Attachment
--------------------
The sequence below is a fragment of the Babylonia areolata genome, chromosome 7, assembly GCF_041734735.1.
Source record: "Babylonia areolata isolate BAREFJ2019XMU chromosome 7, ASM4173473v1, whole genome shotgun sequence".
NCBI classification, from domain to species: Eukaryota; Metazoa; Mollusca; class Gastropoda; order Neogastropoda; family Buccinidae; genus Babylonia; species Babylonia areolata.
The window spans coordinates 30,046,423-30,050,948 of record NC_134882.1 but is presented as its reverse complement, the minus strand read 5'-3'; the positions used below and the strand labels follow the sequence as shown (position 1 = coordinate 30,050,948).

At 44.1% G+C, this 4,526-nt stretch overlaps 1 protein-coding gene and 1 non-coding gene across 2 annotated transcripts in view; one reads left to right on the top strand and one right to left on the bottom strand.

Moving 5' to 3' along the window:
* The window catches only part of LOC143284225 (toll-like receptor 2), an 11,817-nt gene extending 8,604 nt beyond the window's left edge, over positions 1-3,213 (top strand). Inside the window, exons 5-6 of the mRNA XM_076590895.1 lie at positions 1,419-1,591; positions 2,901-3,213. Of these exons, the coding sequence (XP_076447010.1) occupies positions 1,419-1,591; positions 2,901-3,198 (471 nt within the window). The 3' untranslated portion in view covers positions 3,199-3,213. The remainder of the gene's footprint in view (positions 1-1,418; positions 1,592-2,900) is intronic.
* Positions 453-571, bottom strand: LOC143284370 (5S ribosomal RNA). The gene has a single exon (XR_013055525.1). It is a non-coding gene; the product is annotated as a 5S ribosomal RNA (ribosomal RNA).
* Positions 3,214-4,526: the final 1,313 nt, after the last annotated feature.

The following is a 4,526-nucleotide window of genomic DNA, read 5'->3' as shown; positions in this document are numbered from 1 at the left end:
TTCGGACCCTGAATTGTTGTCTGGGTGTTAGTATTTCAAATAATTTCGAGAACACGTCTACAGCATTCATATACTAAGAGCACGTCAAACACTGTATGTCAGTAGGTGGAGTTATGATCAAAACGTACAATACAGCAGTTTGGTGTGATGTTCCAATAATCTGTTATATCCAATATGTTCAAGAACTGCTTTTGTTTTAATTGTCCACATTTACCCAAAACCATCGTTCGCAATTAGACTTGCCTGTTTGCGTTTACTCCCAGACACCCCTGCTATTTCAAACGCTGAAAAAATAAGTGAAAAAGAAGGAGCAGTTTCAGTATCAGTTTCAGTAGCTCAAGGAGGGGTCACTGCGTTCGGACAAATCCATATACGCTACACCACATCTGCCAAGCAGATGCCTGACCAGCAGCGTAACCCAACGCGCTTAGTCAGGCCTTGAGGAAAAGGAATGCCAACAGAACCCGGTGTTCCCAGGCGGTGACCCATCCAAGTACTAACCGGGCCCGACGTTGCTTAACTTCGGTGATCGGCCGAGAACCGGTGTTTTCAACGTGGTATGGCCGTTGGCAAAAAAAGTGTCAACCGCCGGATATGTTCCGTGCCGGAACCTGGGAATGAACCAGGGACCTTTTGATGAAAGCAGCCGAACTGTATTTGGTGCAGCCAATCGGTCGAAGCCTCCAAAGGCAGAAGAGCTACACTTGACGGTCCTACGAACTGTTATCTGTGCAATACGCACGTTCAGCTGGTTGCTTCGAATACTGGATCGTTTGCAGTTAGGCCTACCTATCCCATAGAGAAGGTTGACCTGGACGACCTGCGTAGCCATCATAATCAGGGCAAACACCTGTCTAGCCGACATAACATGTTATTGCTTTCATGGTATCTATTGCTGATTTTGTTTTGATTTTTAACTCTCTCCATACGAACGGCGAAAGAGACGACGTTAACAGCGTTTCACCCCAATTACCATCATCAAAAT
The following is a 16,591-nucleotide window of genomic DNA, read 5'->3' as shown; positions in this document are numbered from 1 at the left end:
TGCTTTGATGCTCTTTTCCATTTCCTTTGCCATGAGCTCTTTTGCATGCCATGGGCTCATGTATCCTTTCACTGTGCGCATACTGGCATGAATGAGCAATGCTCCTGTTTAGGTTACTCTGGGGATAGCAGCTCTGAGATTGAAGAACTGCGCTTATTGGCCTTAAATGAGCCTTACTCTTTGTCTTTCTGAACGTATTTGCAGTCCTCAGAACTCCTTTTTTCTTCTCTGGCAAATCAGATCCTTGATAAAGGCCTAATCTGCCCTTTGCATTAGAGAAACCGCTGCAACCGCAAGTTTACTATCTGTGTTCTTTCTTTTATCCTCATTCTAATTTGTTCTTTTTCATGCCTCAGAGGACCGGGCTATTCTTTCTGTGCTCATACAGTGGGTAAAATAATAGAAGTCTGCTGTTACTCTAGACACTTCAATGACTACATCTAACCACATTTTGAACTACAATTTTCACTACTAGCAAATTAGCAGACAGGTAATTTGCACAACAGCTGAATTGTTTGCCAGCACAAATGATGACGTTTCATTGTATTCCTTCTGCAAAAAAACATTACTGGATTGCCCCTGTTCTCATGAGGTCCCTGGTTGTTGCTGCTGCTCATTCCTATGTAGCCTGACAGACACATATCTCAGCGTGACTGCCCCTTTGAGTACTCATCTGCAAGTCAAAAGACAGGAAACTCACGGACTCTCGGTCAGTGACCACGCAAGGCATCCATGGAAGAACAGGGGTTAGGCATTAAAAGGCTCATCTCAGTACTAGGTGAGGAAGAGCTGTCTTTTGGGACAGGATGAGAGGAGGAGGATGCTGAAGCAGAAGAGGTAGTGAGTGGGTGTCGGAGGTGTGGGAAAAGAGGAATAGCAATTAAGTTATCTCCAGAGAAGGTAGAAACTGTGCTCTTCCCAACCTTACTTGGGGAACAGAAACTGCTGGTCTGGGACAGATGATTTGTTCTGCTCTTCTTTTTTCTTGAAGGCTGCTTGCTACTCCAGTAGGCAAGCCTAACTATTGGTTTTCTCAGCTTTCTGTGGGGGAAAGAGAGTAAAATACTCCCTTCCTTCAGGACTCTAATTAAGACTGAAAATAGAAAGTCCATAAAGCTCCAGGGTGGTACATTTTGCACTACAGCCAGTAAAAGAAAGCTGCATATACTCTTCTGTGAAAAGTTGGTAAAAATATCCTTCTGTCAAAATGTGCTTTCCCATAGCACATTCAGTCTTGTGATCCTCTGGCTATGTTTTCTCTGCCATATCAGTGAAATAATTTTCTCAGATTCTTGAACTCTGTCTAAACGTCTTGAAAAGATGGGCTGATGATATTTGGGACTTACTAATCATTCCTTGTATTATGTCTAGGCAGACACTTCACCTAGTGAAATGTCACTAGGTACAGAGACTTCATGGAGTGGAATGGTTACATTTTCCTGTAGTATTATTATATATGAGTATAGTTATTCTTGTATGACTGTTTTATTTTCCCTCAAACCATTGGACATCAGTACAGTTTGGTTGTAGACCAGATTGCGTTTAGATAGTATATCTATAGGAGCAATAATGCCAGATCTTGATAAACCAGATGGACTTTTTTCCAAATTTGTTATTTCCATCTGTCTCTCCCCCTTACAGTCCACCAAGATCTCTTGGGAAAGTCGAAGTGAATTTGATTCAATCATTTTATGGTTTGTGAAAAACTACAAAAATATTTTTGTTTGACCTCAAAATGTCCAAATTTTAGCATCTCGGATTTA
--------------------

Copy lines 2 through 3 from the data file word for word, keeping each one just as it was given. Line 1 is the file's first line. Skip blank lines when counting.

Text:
Source record: "Babylonia areolata isolate BAREFJ2019XMU chromosome 7, ASM4173473v1, whole genome shotgun sequence".
NCBI classification, from domain to species: Eukaryota; Metazoa; Mollusca; class Gastropoda; order Neogastropoda; family Buccinidae; genus Babylonia; species Babylonia areolata.